January 2016 | Philip Chacko

Net gains are cooking

The clean cooking and internet awareness programmes that the Tata Trusts runs with its partners in Gujarat are a reflection of the organisation’s intent and impact

Chetnaben Shah was more than eager to know about this supposedly fantastic thing called the internet. Her daughter, a working woman with knowledge of such modern wonders, was less than eager to tutor her. “She was dismissive whenever I broached the subject,” says Ms Shah, “She kept asking me what I was going to do knowing about the net.”

The bicycle is the chosen mode of transport for the 'internet saathis' 

The way it turned out, Ms Shah did not need her daughter’s help. Remarkably, she has gone from being internet illiterate to becoming an internet educator in quick time, a leap made possible thanks to a programme run by the Tata Trusts in partnership with Google India in the Indian states of Gujarat, Jharkhand and Rajasthan. “My daughter marvels at how far I’ve come,” says Ms Shah, a resident of Kodinar village in Gujarat’s Junagadh district.

Ms Shah is one of about 400 members working in a trailblazing initiative known as ‘internet saathi’ (saathi means friend in Hindi). Launched in July 2015, the initiative is aimed at getting rural communities to understand and use the internet. Ms Shah and her saathis, all of them women, are ‘trained to train’.

The required skills are imparted to the saathis and they are equipped with tablets and smartphones. They are then sent out on especially designed bicycles to spread what they have imbibed in the neighbourhood. “I used to cycle when I was younger but I kind of lost the knack; now I’ll have to learn it again,” says Ms Shah.

The internet saathi initiative is a component of the comprehensive innovation and social entrepreneurship programme that the Tata Trusts is concentrating attention on and dedicating resources to. Another is a project to promote clean cooking appliances as a substitute for the traditional — and extremely harmful — mode of using biomass and firewood as cooking fuel.

Tata Trusts' partnership with Google India is a force of change in rural Gujarat. Watch now!

Blended into these two programmes are activities in health and hygiene, solar power use, children’s education, women’s empowerment and, importantly, livelihood opportunities. The goal is to create a model that drives behavioural change in the community, and the preferred instrument to achieve this are the women federations that the Trusts has built a relationship with.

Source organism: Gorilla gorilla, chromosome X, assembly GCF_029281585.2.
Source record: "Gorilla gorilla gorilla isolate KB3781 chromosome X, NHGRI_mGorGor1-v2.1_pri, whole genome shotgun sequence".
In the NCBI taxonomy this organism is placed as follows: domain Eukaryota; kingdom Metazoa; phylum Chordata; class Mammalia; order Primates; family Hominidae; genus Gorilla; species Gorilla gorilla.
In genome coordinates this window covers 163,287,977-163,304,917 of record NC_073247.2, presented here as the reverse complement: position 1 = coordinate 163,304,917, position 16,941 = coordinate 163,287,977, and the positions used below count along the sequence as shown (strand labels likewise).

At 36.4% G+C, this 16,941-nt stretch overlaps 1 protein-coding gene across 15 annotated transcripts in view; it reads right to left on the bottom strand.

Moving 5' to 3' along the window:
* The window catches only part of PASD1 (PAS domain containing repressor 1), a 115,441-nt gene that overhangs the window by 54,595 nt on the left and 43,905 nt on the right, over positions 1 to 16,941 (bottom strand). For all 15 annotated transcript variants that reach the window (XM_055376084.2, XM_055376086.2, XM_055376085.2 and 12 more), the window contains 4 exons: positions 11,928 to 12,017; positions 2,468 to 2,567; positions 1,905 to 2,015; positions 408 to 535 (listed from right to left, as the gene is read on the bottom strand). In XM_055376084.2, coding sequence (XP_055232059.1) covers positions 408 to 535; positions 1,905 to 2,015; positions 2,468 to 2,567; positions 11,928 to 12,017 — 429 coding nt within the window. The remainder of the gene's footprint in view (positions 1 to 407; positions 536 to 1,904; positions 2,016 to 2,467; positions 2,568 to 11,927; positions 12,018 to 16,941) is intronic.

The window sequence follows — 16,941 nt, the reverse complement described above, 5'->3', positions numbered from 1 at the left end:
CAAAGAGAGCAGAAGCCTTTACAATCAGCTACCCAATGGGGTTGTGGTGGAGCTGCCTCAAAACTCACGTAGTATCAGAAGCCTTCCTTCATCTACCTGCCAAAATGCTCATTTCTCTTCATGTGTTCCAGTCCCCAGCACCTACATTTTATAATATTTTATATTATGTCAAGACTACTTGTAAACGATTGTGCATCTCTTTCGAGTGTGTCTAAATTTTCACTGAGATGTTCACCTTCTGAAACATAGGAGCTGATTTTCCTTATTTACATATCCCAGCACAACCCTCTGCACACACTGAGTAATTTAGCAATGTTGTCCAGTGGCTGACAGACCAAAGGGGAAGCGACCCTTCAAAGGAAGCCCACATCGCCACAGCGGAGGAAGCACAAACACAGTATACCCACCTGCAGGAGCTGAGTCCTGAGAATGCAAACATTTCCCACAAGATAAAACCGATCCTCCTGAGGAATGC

“We go into a village, recruit people who don’t have many income-generation prospects, train them in sales and entrepreneurship, give them products and get them to sell these socially relevant products to the community,” says Gaurav Mehta, who heads Dharma Life, the implementation partner of the Tata Trusts in Gujarat. “Everything that’s required for the model to work has been organised: the supply chain for the products, the training protocols, the marketing methodology, etc.”

Once the cause is identified, the products that can work in that space are decided on. For instance, for indoor air pollution and health-damaging rural kitchens — the reason for the ‘black roofs, black lungs’ blight that kills close to a million Indians every year — clean cook stoves and induction cook tops are sourced and sold as solutions. The social entrepreneurs are the last-mile connecters to the community. They are the change agents.

These entrepreneurs are selected from, and with the help of, the women’s federations. Enablers such as Motiben Chawda are crucial to the success of the venture. A go-getter who is the chairperson of a federation of about 8,000 women, Ms Chawda was tapped by the Trusts and Dharma Life for the clean cooking project. She was reluctant to commit herself and she had her reasons.

Children take part in a drawing competition in Kodinar village in Gujarat

“I had doubts initially,” she says. “I had been involved in distributing some 3,500 of these clean stoves in an earlier programme with another agency and it had not gone well. The stoves were of poor quality. The Tata people kept after me and finally I and a few other federation members attended a meeting they had organised in Ahmedabad. You could say we were convinced.”

The Tata Trusts name and the organisation’s sterling reputation ensured goodwill for the initiative, and this translated into progress on the ground. But there is no dearth of challenges, particularly in the clean cooking project.